Attorneys and law firms aren’t the only resource BSCs can turn to when they begin planning for a transition. Family business consultants and advisors are able to walk ownership through a bunch of different scenarios.

Just ask Mary Miller, who along with her husband Tony, is the founder and owner of JANCOA Janitorial Services, Cincinnati. Now in their 60s, the couple is trying to figure out what the future looks like for both them and JANCOA. With a daughter and in-laws holding important positions in the company, a transition to the next generation seems to make sense. Now, it’s just planning.

“I think the most important thing is to make sure you have a great team of trusted advisors,” says Miller.

Every transition needs a good financing strategy and an advisor is the person or persons who can make sure all the numbers work, says Miller. Advisors can also sort out all of the family dynamics, something both Miller and McLemore say is an important part of the succession process. (Who gets stock and how much? If you have three children, might one have been a greater help to the business than the other two?)

“Some will have multiple children, but only one of them will work (at the company) for years,” says McLemore. 

He adds that if such a situation arises and all the kids get equal amounts when the business is passed down, the one who committed more might have some hard feelings. It’s because of situations like this that a quality succession plan is vital.

Advisors also help families to get out of less-than-ideal situations. Take for example a situation where owners are ready to retire, but the successor needs a little (or a lot) more seasoning. An advisor or strategic business manager can come in during the transition to smooth things over until the heir is ready to lead.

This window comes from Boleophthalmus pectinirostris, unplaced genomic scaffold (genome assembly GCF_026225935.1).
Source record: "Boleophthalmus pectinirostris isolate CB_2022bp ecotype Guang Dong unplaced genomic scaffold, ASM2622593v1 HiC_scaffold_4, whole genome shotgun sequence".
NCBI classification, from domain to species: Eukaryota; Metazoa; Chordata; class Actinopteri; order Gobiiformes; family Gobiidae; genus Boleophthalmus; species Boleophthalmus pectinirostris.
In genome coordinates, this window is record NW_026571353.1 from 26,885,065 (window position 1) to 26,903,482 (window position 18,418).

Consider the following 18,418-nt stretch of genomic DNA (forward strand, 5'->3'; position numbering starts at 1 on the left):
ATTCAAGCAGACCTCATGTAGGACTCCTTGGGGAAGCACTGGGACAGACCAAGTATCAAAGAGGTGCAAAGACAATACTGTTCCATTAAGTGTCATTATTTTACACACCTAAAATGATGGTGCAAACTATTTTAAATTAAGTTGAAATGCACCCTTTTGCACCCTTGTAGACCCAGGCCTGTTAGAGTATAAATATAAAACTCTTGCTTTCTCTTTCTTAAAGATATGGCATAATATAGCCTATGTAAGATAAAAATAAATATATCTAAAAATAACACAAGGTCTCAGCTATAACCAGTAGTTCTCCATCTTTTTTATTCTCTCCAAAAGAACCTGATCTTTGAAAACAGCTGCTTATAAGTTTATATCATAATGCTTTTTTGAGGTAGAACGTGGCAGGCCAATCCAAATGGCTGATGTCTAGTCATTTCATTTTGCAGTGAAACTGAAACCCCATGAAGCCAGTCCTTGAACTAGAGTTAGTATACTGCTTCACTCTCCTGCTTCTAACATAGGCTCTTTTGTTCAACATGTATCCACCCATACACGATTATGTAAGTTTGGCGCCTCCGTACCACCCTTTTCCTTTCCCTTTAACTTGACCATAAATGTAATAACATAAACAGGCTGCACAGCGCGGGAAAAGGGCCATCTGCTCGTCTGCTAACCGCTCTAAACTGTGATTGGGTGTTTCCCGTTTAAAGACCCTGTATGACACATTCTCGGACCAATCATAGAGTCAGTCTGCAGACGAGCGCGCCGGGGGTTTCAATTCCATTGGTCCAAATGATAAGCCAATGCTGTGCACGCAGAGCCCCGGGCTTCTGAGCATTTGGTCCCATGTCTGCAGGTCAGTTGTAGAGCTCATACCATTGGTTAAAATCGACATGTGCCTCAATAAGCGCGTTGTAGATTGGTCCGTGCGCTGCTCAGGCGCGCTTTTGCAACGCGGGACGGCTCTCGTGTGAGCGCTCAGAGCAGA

BSC owners should also be wary of forcing any situation. If it appears that the family member or members that the owner always hoped would take over just doesn’t have the ability to lead, there’s no harm in looking at other options.

As Miller says, its more important that a BSC has talented workers lined up to take over than it is to preserve a status.

“There is a danger of letting the family members take over the business if the right skills are not in place,” she says. “Being family is not the most important requirement to be successful in the transition plan.”

When there’s no right heir available, a BSC might have to sell. And that’s not exactly a bad thing. In fact, the sale of contract cleaning companies is very much en vogue.

“There has to be renewed interest in selling the company right now because the prices are pretty darn good,” says McLemore.

But don’t be fooled. What the seller thinks it’s getting from a sale isn’t always what ends up being the case. 

Miller says the sale often seems glamorous because of the price tag, but owners making the move must also consider how long they plan to live in retirement, as well as the quality of life they’d like to maintain.

Whether it’s selling or  passing down the business, one thing is for sure: the right decision differs from situation-to-situation. A lot goes into either selling or setting up a succession plan, so whatever decision a BSC makes should be based on a lot of research and soul-searching. An owner needs to figure out what he or she wants out of life after the sale, but might also want to consider how the move will impact the lives of family and employees.

However, owners don’t want to be caught standing flat-footed. A failure to act at the right time could also mean missing out on a good opportunity. It just depends on the situation. 

“There’s no easy answer on either side,” says Miller.

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Forging A Smooth Business Transition